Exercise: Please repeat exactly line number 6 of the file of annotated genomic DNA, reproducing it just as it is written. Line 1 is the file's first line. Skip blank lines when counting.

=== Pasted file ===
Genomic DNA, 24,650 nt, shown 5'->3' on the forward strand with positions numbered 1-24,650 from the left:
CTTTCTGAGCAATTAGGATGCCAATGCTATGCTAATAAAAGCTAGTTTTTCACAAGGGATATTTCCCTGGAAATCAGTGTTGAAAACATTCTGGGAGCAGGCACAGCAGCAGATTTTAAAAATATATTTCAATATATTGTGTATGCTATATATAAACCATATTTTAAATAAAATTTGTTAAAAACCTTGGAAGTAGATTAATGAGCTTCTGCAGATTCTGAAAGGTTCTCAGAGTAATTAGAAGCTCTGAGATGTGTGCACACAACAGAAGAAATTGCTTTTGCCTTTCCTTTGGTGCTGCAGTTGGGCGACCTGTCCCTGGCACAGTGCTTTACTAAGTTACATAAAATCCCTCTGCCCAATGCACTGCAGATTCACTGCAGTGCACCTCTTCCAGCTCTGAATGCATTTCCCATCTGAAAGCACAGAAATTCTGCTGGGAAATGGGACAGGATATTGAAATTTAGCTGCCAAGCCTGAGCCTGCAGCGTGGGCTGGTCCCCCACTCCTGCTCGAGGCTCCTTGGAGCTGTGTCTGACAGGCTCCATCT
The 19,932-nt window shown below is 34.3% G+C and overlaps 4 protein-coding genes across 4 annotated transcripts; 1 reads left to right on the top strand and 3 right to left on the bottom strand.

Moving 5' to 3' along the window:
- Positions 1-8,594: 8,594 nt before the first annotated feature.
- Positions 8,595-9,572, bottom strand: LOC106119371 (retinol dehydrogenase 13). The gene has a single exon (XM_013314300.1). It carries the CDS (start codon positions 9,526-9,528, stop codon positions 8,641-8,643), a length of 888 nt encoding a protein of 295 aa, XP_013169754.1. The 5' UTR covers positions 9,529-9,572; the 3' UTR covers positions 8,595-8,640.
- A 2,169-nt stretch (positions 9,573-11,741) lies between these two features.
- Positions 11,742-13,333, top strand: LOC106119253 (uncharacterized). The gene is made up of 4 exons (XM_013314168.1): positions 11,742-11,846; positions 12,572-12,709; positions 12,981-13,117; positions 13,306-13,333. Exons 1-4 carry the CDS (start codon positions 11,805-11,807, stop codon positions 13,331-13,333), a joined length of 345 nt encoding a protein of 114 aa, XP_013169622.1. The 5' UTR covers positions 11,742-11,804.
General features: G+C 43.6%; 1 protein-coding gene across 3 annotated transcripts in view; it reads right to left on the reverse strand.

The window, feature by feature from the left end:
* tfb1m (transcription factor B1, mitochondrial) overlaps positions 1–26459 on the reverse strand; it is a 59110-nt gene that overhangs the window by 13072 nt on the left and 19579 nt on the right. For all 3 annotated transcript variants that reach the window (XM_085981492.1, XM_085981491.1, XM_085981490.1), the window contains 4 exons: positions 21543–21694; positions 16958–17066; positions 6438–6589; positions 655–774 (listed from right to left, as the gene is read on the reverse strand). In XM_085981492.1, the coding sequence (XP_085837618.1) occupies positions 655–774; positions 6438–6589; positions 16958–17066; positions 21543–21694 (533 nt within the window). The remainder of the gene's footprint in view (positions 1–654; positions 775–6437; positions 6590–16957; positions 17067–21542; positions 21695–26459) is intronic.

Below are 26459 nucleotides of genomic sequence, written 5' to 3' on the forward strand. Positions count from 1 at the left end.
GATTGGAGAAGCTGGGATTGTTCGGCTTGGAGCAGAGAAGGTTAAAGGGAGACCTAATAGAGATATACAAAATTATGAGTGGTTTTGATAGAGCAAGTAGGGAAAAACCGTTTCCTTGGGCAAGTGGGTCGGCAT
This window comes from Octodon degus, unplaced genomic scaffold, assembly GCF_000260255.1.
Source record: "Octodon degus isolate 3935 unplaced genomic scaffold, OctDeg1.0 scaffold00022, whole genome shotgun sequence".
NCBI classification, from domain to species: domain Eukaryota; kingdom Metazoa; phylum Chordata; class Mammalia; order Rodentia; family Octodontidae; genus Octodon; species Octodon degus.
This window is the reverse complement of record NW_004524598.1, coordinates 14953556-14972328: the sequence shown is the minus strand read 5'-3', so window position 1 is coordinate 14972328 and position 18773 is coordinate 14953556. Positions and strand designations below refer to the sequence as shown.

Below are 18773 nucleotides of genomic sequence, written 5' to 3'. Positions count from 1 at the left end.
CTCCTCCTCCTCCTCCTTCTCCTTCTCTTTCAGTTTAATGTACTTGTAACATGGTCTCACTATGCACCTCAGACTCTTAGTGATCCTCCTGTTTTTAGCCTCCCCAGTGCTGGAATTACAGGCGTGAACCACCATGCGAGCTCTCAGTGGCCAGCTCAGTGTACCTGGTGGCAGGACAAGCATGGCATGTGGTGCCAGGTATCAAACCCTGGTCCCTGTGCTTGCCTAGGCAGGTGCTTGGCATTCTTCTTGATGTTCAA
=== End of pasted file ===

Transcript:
- Positions 8,595-9,572, bottom strand: LOC106119371 (retinol dehydrogenase 13). The gene has a single exon (XM_013314300.1). It carries the CDS (start codon positions 9,526-9,528, stop codon positions 8,641-8,643), a length of 888 nt encoding a protein of 295 aa, XP_013169754.1. The 5' UTR covers positions 9,529-9,572; the 3' UTR covers positions 8,595-8,640.